Barrett, haunted by the light, turns unexpectedly to religion, while Tyler grows increasingly convinced that only drugs can release his creative powers.

Cunningham follows the Meeks brothers as each travels down a different path in his search for transcendence. In subtle, lucid prose, he demonstrates a profound empathy for his conflicted characters and a singular understanding of the human soul. Beautiful, unexpectedly comic and truly heartbreaking, The Snow Queen proves again that Cunningham is one of the great novelists of his generation.

What gives “The Snow Queen” heft and substance is [Cunningham’s] gift for language, and the precision with which he anatomises his characters’ most secret thoughts. He writes beautifully … he never averts his gaze from the most uncomfortable and painful complexities of feeling. But the book is also shot through with a dark humour … Clean and sharp as an ice crystal; a brief but profound and poetic meditation on love, death and compassion from a master craftsman of language.”                 Stephanie Merritt, Observer

Luminously written… page-turningly enjoyable, this is a profound … novel about love from a highly regarded, Pulitzer-winning novelist.”                          Sunday Times

A thoughtful, closely wrought novel about creativity and dissipation … What really strikes is Cunningham’s remarkable control of tone, his ability to maintain a kind of muted ardency. This is a complicated, messy, peopled novel, and yet it has the slippery feel of a fable, an otherworldly quality in which everyday objects – a barge, a biscuit-coloured couch – acquire a strangeness, a temporary and oddly touching gleam.”                  Guardian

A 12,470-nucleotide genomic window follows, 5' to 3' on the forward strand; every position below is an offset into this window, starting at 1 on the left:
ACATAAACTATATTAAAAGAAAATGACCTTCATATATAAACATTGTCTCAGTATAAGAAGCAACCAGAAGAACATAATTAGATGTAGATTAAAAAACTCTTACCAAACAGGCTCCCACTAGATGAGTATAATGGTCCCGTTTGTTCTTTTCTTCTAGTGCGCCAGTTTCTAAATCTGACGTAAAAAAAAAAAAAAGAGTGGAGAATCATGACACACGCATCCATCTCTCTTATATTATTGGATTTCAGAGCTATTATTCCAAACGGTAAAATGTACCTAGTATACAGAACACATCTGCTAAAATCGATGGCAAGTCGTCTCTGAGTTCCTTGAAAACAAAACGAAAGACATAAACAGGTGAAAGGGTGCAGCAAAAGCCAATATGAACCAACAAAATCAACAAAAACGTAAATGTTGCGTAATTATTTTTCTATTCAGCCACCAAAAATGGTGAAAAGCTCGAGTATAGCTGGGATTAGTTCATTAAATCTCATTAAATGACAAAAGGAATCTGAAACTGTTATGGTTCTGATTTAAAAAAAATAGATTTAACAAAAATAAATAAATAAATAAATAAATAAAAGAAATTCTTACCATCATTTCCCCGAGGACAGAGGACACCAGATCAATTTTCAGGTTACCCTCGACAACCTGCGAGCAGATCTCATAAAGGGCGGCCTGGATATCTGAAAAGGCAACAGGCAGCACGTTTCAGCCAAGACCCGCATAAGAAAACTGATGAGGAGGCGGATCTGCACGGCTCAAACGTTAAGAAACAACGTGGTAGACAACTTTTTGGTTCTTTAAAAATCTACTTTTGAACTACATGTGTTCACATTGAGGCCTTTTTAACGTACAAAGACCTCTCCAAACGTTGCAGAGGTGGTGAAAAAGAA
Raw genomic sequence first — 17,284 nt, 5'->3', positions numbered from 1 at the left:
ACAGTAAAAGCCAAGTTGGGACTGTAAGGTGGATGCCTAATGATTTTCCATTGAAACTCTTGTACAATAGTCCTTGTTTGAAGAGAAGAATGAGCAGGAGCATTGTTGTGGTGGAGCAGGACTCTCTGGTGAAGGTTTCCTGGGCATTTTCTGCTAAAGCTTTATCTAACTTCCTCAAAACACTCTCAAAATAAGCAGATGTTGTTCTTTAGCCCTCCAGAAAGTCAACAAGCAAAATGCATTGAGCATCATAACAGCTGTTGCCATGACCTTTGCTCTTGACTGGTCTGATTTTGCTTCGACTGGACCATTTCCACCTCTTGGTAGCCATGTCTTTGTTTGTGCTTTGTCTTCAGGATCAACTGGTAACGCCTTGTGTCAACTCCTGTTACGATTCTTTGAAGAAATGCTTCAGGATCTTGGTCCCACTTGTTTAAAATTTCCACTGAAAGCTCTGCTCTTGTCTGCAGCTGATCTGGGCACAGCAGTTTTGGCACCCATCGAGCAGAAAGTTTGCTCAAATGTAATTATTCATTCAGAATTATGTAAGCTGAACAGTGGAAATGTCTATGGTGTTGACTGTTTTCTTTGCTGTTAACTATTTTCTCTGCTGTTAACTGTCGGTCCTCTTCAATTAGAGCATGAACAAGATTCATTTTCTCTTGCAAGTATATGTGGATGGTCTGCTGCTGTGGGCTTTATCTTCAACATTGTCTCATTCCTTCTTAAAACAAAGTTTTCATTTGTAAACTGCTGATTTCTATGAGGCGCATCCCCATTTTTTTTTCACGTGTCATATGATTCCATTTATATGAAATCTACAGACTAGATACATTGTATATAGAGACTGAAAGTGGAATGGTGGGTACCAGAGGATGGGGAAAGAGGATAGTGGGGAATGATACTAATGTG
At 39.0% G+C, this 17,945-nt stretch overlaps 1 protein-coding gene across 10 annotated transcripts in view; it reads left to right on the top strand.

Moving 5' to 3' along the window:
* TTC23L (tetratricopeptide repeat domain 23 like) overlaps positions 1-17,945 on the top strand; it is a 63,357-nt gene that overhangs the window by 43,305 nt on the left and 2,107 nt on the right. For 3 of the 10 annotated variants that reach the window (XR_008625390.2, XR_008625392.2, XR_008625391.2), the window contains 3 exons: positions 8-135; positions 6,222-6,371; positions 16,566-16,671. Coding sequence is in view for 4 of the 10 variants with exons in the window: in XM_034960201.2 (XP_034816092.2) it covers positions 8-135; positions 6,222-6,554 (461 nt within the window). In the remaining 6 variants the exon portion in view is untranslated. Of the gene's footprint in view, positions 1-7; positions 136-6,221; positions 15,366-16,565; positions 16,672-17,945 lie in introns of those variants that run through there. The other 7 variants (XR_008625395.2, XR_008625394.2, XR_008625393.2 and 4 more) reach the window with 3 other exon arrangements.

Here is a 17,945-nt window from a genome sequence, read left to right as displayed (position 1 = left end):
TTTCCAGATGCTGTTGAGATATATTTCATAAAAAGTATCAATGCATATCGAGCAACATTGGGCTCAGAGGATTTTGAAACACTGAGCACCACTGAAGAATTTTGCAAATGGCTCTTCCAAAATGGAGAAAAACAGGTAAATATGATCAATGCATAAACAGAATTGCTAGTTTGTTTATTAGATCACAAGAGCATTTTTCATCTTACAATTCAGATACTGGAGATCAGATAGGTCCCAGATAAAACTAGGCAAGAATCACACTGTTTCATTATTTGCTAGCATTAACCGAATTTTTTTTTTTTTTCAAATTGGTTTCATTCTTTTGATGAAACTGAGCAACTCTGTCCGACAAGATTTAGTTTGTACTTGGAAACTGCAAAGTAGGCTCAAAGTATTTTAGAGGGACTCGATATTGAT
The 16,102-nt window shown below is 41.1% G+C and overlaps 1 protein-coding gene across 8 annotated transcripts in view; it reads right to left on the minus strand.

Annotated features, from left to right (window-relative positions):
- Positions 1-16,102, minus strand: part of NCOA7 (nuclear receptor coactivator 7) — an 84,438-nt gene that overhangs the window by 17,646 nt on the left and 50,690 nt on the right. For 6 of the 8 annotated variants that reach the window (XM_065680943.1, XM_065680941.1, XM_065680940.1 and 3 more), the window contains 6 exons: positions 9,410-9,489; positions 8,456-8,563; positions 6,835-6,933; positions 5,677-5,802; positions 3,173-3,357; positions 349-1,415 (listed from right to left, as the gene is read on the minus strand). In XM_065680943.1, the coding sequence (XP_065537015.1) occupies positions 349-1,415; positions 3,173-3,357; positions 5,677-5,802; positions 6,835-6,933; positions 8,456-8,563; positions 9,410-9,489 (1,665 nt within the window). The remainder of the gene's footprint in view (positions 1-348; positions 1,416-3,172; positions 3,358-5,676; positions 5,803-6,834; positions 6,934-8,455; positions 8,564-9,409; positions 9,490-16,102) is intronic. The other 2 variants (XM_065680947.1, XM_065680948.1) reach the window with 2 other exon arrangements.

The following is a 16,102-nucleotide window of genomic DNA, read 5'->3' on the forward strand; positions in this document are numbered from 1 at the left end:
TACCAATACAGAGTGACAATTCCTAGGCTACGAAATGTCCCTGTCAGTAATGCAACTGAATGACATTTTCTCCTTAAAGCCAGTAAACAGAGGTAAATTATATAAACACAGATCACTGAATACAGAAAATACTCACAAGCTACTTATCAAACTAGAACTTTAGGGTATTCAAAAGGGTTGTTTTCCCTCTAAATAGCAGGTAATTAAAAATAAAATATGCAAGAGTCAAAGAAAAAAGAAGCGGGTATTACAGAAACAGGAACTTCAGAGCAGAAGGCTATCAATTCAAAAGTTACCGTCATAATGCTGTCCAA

The Pulitzer Prize-winning author of The Hours tells the poignant story of two brothers grappling with religion, ageing and loss.”                         Mail on Sunday

Michael Cunningham’s resonant new novel . . . is arguably [his] most original and emotionally piercing book to date. It’s a novel that does not rely heavily on literary allusions and echoes for its power—a story that showcases the author’s strengths as a writer.”                      Michiko Kakutani, New York Times

The Ballad of a Small Player  Lawrence Osborne

‘I waited patiently for the next hand to be played out, and I had a feeling it was going to be a Natural, a perfect nine.’

His name is Lord Doyle.

His plan: to gamble away his last days in the dark and decadent casino halls of Macau.

His game: baccarat punto blanco — ‘that slutty dirty queen of casino card games.’

Though Doyle is not a Lord at all. He is a fake; a corrupt lawyer who has spent a career siphoning money from rich clients. And now he is on the run, determined to send the money – and himself – up in smoke.

So begins a beguiling, elliptical velvet rope of a plot: a sharp suit, yellow kid gloves, another naughty lemonade and an endless loop of small wins and losses. When Lady Luck arrives in the form of Dao-Ming, a beautiful yet enigmatic lost soul, so begins a spectacular and unnatural winning streak in which millions come Doyle’s way. But in these shadowy dens of risk and compulsion, in a land governed by superstition, Doyle knows that when the bets are high, the stakes are even greater.